I'm sure every mobile platform out there has some third-party developer working on mods, but Android and iOS are the most widely known for their heavily supported development communities. The two methods of “hacking” these operating systems are more popularly known as “rooting” (Android) or “jailbreaking” (iOS). In most cases, people throw around these terms and go through the process without ever truly understanding what they've done or what to do after the fact.
Rooting your Android device is a very raw and poor description of what is actually happening. Essentially, you are gaining access to the root directory on your phone. Think of it as granting yourself administrative privileges over your device by installing an application called Superuser – you can do things and allow processes that would not otherwise be allowed like toying with CPU settings and removing carrier installed applications. To root your Android device, you first have unlock the bootloader and (optionally) flash a custom recovery.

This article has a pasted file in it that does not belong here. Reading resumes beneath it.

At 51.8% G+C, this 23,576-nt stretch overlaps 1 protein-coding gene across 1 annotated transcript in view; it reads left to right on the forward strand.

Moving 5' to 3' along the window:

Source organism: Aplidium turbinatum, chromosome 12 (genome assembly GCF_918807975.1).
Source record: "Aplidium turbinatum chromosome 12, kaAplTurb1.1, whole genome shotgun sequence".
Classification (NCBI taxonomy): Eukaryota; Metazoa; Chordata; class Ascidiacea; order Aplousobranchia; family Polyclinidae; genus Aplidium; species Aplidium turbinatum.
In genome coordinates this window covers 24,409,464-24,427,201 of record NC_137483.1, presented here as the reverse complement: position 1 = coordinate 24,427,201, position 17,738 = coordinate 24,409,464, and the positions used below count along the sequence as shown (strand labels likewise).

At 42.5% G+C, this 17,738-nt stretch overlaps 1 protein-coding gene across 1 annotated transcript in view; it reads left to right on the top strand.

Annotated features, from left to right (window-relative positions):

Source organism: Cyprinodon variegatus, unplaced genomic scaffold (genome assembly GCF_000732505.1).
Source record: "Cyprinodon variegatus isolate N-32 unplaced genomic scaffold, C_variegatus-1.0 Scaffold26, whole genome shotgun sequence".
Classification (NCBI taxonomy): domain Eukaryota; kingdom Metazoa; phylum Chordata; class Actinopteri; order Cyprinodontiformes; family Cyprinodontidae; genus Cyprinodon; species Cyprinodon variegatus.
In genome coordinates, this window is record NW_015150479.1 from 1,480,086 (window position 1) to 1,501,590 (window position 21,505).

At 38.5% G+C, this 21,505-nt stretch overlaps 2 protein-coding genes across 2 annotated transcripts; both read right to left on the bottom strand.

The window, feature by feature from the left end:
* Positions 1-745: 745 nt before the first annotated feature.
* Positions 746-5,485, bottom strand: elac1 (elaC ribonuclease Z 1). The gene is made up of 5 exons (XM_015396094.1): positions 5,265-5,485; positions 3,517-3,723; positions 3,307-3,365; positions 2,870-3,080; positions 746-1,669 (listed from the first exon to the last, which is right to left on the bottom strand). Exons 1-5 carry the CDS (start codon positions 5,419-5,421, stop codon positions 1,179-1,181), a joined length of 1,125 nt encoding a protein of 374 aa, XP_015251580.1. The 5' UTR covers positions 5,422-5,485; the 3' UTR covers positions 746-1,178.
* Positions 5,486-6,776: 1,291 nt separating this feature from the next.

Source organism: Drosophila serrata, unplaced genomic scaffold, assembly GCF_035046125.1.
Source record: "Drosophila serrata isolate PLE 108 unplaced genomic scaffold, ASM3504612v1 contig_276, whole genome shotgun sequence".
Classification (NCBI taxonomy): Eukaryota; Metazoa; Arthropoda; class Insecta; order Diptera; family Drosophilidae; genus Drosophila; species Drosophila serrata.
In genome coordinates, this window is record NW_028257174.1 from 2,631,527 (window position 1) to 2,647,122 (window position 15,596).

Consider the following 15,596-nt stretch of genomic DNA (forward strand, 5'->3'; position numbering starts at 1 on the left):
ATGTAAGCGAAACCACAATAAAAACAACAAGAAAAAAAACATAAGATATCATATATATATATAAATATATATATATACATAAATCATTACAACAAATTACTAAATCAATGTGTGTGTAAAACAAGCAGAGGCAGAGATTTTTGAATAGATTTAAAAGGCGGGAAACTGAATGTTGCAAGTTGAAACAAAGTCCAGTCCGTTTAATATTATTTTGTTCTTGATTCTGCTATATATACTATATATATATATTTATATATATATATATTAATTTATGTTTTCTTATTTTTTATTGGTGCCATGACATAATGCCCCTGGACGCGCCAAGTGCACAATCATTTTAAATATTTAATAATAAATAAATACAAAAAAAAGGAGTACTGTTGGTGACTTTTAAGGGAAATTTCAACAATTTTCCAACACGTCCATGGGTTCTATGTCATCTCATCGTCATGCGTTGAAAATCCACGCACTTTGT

The process of the jailbreak is quite different but the goal is the same. Jailbreaking your iOS device allows the user to install packages (themes, patches and apps) that are not normally available through the App Store.